I had seen the movie adaptation of this book long before I knew anything about the book itself. When I stumbled upon Jeffery Deaver, the author, and discovered a series featuring Lincoln Rhyme and Amelia Sachs, I wanted to read them all, based on how much I had enjoyed the film. As is all to often the case, the book and the film share a title and a few elements, but the stories are so very different as to be nearly unrelated. Fortunately, Mr. Deaver's story was exceptionally well written. I found the construction of the storyline dynamic and exciting, and the fact that it differed so from the movie left me guessing at many of his twists and turns. For those unfamiliar with the story, Lincoln Rhyme was the most brilliant forensic investigator ever to have been a part of the NYPD. He had created their protocol for forensic investigation, worked with the FBI, established databases for cataloging trace evidence. He'd done it all. Until a falling beam on a crime scene he was working stuck him, crushing the fourth cervical vertebra, leaving his supercharged brain nearly the only working part of his body. His head and shoulders, a little movement in his left ring finger, and his vivid recollection of the city are all he has; other than a desire to end his own life. Patrol Officer Amelia Sachs is a tall, beautiful, former model with aspirations of getting off the street and into her new assignment in public relations. In ways, she may be even more damaged than even Rhyme. When she is called to investigate the report of a partially buried body, she discovers an intentionally left clue to a series of abduction murders. Murders that have not yet happened. Racing against time, Rhyme is reluctantly drafted to run the forensics, and he pulls in the equally reluctant Sachs as his eyes and legs to work the scenes. The resulting symbiosis is far greater than the sum of its parts, and the whirlwind telling of the story is masterful. The Bone Collector is an energetic and well researched book, full of vivid and often troubling images. Jeffery Deaver has done a fantastic job here, and I whole heartedly recommend this book to all.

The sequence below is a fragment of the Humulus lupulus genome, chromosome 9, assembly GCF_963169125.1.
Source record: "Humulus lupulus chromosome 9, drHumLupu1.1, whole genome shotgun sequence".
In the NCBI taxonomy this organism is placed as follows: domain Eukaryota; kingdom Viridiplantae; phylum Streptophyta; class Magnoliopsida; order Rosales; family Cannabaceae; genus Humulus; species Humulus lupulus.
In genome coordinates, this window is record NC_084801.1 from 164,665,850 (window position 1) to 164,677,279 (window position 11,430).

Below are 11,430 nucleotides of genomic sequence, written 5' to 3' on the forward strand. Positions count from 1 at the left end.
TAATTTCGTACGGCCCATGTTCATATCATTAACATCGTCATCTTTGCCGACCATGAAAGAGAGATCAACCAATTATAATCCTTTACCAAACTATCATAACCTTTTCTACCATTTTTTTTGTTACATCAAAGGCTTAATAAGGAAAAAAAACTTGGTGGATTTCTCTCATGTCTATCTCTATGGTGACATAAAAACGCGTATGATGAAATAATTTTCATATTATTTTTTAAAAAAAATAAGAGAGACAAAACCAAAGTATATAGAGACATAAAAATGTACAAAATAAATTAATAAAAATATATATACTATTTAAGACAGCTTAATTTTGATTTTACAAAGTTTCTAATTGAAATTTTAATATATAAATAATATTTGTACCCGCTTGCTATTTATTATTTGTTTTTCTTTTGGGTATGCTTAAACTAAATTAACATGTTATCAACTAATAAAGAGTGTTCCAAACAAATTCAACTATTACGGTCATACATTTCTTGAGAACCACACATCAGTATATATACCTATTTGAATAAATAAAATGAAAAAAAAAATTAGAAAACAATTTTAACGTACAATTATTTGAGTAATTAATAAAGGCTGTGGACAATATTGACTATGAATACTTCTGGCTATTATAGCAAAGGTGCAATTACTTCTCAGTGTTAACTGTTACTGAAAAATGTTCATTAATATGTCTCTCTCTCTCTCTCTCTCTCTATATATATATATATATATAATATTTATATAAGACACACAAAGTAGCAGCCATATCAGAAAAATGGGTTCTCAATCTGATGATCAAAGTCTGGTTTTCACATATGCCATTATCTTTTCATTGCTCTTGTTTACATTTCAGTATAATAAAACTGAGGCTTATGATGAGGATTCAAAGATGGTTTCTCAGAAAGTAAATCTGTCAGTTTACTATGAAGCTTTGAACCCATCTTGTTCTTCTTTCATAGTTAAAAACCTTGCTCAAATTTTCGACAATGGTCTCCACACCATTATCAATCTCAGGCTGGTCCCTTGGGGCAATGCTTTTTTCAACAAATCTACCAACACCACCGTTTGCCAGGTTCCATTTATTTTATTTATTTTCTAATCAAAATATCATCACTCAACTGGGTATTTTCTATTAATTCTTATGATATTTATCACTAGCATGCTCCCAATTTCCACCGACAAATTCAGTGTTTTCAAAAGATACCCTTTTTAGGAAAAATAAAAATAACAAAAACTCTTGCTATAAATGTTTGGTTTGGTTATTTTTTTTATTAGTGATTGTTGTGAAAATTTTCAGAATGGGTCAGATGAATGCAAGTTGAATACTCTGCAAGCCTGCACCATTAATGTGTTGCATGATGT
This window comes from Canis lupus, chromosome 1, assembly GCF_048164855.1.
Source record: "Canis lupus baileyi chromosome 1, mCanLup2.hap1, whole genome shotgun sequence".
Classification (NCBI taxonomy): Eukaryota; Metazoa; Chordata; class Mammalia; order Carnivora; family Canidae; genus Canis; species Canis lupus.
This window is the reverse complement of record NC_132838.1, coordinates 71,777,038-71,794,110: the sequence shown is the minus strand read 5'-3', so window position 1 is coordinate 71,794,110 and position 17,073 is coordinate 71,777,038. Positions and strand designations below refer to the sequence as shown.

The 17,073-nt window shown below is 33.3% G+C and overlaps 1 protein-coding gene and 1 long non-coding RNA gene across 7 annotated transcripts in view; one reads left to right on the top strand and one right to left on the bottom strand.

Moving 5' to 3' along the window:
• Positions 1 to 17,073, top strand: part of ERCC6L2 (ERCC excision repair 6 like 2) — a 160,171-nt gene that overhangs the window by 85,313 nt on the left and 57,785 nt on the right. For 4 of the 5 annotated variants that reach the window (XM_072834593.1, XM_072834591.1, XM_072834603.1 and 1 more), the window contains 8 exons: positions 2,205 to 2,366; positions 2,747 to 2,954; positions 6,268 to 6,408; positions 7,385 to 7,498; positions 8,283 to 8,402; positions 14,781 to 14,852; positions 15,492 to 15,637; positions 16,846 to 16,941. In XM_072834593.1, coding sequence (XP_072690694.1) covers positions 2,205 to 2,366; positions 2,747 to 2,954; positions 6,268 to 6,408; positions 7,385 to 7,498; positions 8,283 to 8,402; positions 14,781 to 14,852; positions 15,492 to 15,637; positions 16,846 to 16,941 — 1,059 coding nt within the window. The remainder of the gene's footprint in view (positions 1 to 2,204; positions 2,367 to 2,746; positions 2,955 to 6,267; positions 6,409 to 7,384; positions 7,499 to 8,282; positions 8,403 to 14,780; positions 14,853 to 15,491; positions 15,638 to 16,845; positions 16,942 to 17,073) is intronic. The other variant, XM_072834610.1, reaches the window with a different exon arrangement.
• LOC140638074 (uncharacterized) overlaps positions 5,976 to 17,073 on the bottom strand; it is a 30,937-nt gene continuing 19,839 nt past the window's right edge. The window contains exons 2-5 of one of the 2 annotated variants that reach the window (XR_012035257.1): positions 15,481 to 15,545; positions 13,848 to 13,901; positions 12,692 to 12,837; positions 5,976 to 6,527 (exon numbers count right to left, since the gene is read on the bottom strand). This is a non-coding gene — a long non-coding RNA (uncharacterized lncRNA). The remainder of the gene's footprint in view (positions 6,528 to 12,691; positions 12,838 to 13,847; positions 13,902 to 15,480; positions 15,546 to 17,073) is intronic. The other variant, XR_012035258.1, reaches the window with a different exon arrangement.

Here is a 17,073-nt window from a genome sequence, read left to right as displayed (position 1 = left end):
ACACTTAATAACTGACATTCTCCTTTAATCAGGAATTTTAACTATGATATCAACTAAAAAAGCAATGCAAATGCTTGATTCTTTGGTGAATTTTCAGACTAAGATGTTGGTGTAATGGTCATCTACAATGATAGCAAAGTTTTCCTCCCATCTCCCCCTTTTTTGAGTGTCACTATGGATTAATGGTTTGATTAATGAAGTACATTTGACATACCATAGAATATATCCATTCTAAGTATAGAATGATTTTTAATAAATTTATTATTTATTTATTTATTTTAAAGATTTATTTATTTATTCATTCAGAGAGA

UpAllNight More than 1 year ago